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coronavirus-image COVID-19 Lessons from Peru and Argentina

COVID-19 Lessons from Peru and Argentina

The University of Miami Institute for Advanced Study of the Americas (UMIA) held a webinar on September 30th that focused on the COVID-19 outbreaks in Latin America — the region has become the epicenter of the pandemic, accounting for a disproportionate number of COVID-19 cases and deaths globally. The webinar provided an overview of the social, political, and economic factors contributing to the spread of the virus. Felicia Knaul, Ph.D., director of UMIA and professor at the Miller School of Medicine’s Department of Public Health Sciences, moderated the discussion.

“Peru and Argentina are two countries in Latin America that have been suffering from the COVID-19 pandemic,” Dr. Knaul said. “Both countries have had very interesting trajectories in terms of their public policies and efforts to control and respond to the COVID-19 pandemic. The cases of Peru and Argentina provide us with a regional perspective on health and health systems in the region.”

Guest speakers included Patricia J. Garcia, M.D., M.P.H., Ph.D., professor at Universidad Peruana Cayetano Heredia in Lima, Peru, and Adolfo Rubinstein, M.D., M.Sc., Ph.D., director of the Center of Implementation and Innovation in Health Policies at the Institute for Clinical Effectiveness and Health Policy. Drs. Garcia and Rubinstein — former ministers of health in Peru and Argentina — discussed the COVID-19 pandemic and the public policy response in their respective countries.

Both speakers mentioned that longstanding social and health disparities, political instability, a significant population of working poor (known as the informal sector), and fragmented and underbudgeted health systems exacerbated the COVID-19 pandemic in the region.

Peru’s response

In response to the pandemic, Peru conducted 1.5 million rapid tests, which were used to identify new COVID-19 cases and contacts and refer severe cases to the hospital for medical treatment. The rapid tests made it possible to assess many people with COVID-19 symptoms and their contacts and allowed for general surveillance of the population. They also offered an alternative to broad-scale laboratory diagnostic testing, which wasn’t possible due to the limited availability of resources and supplies.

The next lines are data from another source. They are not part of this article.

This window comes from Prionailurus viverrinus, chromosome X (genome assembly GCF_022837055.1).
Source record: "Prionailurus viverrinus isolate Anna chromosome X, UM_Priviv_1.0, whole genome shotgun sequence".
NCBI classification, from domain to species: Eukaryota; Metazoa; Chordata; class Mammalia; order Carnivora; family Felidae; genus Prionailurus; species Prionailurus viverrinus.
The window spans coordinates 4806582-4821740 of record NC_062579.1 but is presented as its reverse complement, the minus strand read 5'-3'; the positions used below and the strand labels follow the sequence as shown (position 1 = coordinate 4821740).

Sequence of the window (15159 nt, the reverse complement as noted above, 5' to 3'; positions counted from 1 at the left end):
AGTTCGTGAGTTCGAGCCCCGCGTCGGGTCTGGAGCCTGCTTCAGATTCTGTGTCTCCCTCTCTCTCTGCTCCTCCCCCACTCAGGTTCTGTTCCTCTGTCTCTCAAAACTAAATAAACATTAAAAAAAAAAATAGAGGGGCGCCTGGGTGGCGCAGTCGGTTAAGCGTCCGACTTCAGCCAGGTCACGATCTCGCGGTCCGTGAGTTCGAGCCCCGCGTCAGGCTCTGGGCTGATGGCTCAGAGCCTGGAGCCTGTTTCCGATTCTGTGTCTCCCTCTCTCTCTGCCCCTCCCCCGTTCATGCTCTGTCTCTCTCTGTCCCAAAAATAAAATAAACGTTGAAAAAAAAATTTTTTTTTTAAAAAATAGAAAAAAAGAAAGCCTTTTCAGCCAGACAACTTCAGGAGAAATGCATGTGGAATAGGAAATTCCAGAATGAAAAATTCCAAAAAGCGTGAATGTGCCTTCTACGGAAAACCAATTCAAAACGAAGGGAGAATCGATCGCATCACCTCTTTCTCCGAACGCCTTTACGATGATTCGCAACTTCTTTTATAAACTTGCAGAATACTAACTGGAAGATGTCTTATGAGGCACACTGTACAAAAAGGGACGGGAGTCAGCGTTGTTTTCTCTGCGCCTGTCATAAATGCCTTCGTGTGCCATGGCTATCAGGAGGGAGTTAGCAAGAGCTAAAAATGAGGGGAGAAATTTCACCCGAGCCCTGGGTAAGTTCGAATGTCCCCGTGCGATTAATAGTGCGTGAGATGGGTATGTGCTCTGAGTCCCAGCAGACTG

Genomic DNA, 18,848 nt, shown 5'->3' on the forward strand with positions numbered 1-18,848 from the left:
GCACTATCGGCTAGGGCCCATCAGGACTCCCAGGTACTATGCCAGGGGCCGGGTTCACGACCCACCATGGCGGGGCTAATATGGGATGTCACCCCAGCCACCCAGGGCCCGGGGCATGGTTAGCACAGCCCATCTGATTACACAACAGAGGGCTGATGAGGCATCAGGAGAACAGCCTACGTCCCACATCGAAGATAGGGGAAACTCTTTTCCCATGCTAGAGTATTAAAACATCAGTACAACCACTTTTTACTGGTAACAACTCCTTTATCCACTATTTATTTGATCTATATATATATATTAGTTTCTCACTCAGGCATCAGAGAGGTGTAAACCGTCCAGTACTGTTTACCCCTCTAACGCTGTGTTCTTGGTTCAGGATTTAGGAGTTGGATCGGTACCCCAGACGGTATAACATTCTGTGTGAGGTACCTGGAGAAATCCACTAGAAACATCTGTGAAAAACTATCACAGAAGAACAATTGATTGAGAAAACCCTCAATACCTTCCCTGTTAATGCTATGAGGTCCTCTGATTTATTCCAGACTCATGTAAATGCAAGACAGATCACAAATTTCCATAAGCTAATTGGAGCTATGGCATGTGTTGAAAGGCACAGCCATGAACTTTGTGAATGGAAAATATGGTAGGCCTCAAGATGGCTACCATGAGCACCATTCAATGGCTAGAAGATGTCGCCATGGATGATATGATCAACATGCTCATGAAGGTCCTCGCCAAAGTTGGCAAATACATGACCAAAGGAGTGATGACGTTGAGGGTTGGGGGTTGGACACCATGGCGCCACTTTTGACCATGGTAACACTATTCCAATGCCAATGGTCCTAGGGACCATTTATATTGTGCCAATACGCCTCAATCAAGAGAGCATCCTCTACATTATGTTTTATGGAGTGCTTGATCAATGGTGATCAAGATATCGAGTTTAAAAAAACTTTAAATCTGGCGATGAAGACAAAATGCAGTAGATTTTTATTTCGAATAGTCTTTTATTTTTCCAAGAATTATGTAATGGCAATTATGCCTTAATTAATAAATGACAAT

Peru’s sizeable informal sector and lack of a risk communication plan made it difficult to contain the virus — many people couldn’t afford to stay at home, and many didn’t understand the importance of staying at home and social distancing.

The rapid tests have also created a false sense of security.

“Many people would have the test taken and remove their masks at work if they had a negative test result,” Dr. Garcia said. “Some individuals would have the test taken before visiting a family member or before a party, which has caused for some things to get lost in the process.”

Dr. Garcia believes there are lessons to be learned from the experience.

“This is not the first pandemic, and it won’t be the last one,” she said in her closing comments. “There are things that haven’t worked. Hopefully, we analyze them and understand them. This can serve as a catalyzer to get changes — changes that are needed in Latin America. I also believe that science in all of its aspects can help provide guidance and move forward so that the public policies are based on the data.”

Argentina’s response

Argentina implemented a strict quarantine but still had a record number of COVID-19 cases and deaths. Some countries — like Uruguay, Costa Rica, Cuba, and Paraguay — implemented less restrictive, less extensive quarantines and still fared better. Countries that didn’t enact federal public policies, like Mexico and Brazil, have fared the worst.

Throughout the pandemic, Argentina experienced increased unemployment, poverty, and school dropout rates. The unemployment rate reached 13.1% — the highest level since 2005 at percent. Overall gross domestic product (GDP) dropped by 13%, and the school dropout rate grew to 25 to 45%, depending on the local context.

At the beginning of the pandemic, there was strong public support in favor of the quarantine.

“The quarantine was not enough as a measure to mitigate the COVID-19 pandemic,” Dr. Rubinstein said. “There were active policies that were needed as well — not only in terms of preparing the hospital response, but also a meaningful community response through testing, contact tracing, and isolation.”

According to Dr. Rubinstein, his experience as minister of health allowed him to understand public health from two perspectives — from activities that support decision-making, such as research and implementation, to the decision-making itself.

“I believe it’s good that people who know what evidence is, what data are, and what public policies are based on evidence and strong data reach positions of leadership in public health — it’s very important,” Dr. Rubinstein said.

The mission of the University Hemispheric Consortium is to facilitate problem-based collaborations in education, research, and innovation to generate the knowledge and solutions necessary to confronting the key challenges facing the hemispheric and global issues of health, climate, business, education, and more. The University of Miami currently serves as the secretariat of the organization, and Universidad Peruana Cayetano Heredia is a member.
Written by Veronica Bustabad 
Published on October 26, 2020